Stablecoins have long been associated with a form of safe investment that’s much less susceptible to the volatility of the wider cryptocurrency market. However, with the phenomenal collapse of Silicon Valley Bank this month, new data indicates that stablecoins are losing their stable reputation. 

In a new report, Moody’s Investors Service raises questions about the resilience of stablecoins to declines in traditional finance, particularly in light of the fall of Silicon Valley Bank.

Its latest analysis shows that although the industry and regulators have been concerned about the risk of cryptocurrency-to-traditional finance contagion, the collapse of the US regional bank demonstrates that contagion risk works in both directions.

Stable coins?

On 10 March, the USD Coin (USDC) lost its peg to the dollar, dipping below $0.90 in a process known as ‘depegging’. This confirmed Moody’s concerns about the close correlation between the two sides of the industry.

US fintech Circle issued USDC, and Moody’s strongly attribute the decline in the stablecoin’s price to the recent deposit run at Silicon Valley Bank. As highlighted by the report, Circle had up to $3.3billion in exposure to the fallen bank.

Soon after, the Federal Deposit Insurance Corporation (FDIC), the US Department of the Treasury and the Federal Reserve Board of Governors jointly announced that they would make all of the bank’s depositors whole. As a result, USDC quickly regained its peg against the US dollar.

But USDC wasn’t the only one in the sinbin, as the prices of Binance USD (BUSD) and Maker DAO’s DAI stablecoins all fell below the $1 mark last week. However, the price of Tether’s USDT stablecoin was observed rising above $1.

If anything, these findings confirm the unpredictability of interlinkages between traditional and decentralised finance and show that fiat-backed stablecoins are more volatile than market participants initially believed.

The ripple effect of traditional finance

Moody’s makes clear that it is the realised problems of the traditional finance sector that ultimately cost these stablecoins their peg and that the cryptocurrency industry isn’t immune to said problems.

Until now, large fiat-backed stablecoins have been praised for their remarkable resilience, having emerged unscathed from past scandals such as the collapse of FTX.

However, more recent events have drawn increasing attention to how stablecoin issuers’ reliance on a relatively small set of off-chain financial institutions is limiting the asset’s reputation for stability.

This concerning reliance has even popped up on the radar of Binance, whose CEO, Changpeng Zhao announced the cryptocurrency exchange’s plan to convert what remains of the $1billion industry recovery initiative funds from BUSD stablecoin to native cryptocurrency, including BTC, ETH and its native token BNB.

USDC will be thankful for the US regulator’s decision to repay Silicon Valley Bank’s unsecured deposits in full, a decision that allowed its price to recover. Otherwise, the stablecoin could itself have been at risk of suffering a run and thus forcing the liquidation of its assets.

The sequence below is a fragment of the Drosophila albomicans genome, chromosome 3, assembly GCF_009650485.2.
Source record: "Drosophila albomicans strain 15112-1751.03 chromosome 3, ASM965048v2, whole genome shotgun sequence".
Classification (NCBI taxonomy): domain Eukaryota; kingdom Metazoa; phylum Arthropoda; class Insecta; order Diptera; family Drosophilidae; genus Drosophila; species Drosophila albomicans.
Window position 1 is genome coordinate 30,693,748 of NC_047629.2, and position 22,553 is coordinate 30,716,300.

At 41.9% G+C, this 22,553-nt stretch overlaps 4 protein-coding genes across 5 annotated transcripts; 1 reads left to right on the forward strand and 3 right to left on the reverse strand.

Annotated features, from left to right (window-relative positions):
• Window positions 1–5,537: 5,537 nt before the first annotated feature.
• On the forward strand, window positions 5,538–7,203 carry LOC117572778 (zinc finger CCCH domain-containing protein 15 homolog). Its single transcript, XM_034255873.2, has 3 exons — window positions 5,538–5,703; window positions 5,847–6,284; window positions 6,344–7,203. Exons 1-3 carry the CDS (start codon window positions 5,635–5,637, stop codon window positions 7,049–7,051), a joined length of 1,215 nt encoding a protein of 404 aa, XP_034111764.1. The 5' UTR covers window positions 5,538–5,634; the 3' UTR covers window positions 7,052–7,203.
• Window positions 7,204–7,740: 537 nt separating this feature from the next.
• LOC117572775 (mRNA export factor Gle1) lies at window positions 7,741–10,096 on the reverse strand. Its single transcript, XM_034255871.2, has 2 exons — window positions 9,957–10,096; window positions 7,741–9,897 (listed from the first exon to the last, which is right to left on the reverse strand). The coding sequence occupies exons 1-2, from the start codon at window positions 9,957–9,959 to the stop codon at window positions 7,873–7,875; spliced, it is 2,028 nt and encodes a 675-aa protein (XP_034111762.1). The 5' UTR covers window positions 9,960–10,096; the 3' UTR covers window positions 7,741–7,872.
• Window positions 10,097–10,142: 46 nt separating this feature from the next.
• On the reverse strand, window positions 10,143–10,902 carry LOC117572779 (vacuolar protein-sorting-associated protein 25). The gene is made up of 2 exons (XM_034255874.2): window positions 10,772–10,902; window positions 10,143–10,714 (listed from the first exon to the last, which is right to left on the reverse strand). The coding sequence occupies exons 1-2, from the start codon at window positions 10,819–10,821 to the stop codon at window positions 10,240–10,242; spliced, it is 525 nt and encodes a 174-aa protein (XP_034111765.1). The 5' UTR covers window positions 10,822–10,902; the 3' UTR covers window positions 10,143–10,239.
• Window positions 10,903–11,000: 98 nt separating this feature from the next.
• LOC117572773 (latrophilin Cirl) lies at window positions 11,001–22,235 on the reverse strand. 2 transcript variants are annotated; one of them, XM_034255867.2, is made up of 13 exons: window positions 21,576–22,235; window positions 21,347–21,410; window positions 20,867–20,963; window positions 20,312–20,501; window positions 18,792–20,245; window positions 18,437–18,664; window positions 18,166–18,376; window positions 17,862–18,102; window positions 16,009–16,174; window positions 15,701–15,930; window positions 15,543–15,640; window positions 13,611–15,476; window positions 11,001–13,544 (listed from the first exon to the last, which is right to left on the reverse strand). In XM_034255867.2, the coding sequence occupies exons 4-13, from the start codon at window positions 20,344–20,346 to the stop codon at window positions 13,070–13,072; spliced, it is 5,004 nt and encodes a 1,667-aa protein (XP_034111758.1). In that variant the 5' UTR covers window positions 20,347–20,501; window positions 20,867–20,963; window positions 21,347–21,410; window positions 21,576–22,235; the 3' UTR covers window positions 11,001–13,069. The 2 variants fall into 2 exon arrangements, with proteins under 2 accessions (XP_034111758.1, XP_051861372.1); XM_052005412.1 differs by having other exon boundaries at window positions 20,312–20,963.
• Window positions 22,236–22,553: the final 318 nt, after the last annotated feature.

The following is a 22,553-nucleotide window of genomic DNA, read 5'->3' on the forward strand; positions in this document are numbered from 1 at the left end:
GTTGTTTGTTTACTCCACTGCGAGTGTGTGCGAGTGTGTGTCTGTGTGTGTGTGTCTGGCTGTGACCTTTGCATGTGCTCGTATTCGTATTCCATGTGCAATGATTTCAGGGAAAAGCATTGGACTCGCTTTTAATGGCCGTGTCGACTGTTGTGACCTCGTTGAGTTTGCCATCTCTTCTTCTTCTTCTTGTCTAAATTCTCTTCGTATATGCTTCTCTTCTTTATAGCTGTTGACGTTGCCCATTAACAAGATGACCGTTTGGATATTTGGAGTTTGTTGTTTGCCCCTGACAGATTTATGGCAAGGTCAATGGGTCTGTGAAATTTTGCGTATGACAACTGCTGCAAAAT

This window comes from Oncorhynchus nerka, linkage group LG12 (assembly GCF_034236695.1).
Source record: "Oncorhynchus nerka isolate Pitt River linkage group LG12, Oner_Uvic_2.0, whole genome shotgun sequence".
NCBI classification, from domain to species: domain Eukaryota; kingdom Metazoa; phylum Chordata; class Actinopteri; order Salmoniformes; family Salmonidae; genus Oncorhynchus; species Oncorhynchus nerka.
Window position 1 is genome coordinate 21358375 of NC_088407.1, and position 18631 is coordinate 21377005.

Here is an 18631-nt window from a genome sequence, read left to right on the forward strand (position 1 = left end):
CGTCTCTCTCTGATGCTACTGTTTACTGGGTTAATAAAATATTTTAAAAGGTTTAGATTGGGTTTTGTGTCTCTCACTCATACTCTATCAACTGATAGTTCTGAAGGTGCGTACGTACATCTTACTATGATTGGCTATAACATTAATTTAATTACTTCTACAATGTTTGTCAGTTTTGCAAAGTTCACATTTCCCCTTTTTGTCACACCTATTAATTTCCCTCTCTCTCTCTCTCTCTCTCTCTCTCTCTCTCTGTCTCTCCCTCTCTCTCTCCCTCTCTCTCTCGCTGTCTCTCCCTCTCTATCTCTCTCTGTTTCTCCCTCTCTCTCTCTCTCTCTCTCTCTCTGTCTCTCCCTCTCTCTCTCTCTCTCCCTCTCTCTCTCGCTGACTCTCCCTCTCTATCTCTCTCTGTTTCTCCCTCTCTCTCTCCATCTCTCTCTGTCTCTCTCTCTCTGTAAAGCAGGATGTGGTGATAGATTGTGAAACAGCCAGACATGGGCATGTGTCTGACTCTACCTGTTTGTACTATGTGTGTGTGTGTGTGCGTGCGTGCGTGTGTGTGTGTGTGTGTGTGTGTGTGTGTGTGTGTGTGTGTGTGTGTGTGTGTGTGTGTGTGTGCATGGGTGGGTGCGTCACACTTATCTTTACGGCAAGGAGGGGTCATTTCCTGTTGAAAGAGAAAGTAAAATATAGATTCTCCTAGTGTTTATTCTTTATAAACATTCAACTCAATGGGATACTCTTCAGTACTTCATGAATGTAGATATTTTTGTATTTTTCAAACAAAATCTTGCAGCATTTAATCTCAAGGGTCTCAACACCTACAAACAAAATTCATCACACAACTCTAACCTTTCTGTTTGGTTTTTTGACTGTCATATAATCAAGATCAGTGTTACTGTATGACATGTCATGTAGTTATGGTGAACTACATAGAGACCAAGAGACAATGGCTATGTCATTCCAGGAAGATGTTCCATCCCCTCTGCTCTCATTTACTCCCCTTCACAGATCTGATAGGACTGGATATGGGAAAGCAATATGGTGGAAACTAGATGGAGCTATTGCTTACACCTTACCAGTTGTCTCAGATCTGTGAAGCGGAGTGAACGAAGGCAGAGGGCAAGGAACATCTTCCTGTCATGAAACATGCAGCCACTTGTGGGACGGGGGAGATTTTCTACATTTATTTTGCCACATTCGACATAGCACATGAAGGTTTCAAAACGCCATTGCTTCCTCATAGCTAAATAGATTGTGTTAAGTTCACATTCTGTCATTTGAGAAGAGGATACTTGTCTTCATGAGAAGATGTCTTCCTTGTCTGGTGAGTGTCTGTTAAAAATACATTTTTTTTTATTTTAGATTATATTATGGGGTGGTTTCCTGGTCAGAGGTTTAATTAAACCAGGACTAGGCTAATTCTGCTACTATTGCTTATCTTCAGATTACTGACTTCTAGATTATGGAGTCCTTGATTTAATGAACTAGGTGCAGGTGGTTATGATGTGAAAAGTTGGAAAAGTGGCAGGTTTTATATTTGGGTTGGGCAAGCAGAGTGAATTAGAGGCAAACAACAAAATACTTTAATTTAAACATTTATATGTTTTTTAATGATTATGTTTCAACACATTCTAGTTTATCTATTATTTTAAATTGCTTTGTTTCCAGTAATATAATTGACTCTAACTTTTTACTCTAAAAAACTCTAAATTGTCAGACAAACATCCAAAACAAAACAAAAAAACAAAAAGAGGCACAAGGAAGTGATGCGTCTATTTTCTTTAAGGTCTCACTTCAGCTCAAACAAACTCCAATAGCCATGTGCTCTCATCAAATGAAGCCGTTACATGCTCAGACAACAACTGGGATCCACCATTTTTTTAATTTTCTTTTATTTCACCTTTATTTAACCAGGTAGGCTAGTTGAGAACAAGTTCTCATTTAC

Given the volatility of the current climate, Moody’s indicates that such a scenario could, in turn, have caused any bank holding Circle’s assets to suffer their own run, resulting in the depegging of other stablecoins.

In this way, the cryptocurrency industry might have been at risk itself of amplifying the shock that originated from the traditional economy.

Ultimately, this activity, alongside USDC’s depegging, would have left financial institutions reconsidering how they work and interact with stablecoin operators; increasing stablecoins’ dependence on a smaller circle of institutions and containing their ability to maintain the stable exchange rates they were once synonymous with.

The rising scrutiny of stablecoins

It’s no wonder that in light of these recent events, regulators are taking a more critical look at the nature of stablecoins.

This increasing level of scrutiny perhaps first caught fire in the wake of the Terra/Luna downfall of last year, which exposed concerns about stablecoins’ reserves and led regulators to recommend additional transparency and liquidity requirements.

With the temporary loss of its peg against the US dollar, USDC – the second-largest stablecoin by market capitalisation after Tether – has exposed a very different set of governance risks related to the custody of reserve assets.

With this, the report cites how the advent of the EU cryptoasset regulation (MiCA) is looking to mitigate these newfound risks by requiring stablecoin issuers to ‘evaluate their exposure to third-party custodians, taking into account the full scope of their relationship with them, and monitor their financial conditions on an ongoing basis’.

The European Banking Association, in collaboration with the European Securities and Markets Authority (ESMA) and the European Central Bank (ECB), has yet to determine the precise nature of this regulation and the succeeding regulatory standards.

The realised failures of the traditional finance sector could ultimately trigger the rise of additional requirements, particularly with respect to counterparty diversification.

Institutions might consider adopting stablecoins to settle agreements involving tokenised securities out of concern over the coins’ potential volatility, despite the limited availability of alternate solutions.

Tokenise commercial bank deposits might provide one solution, however, this approach could create a dependency on the bank that decides to issue them.

Settling transactions with central bank digital currencies (CBDCs) that are compatible with distributed ledger technologies (DLT) could alleviate credit risk, but most such projects are still in the testing phase.

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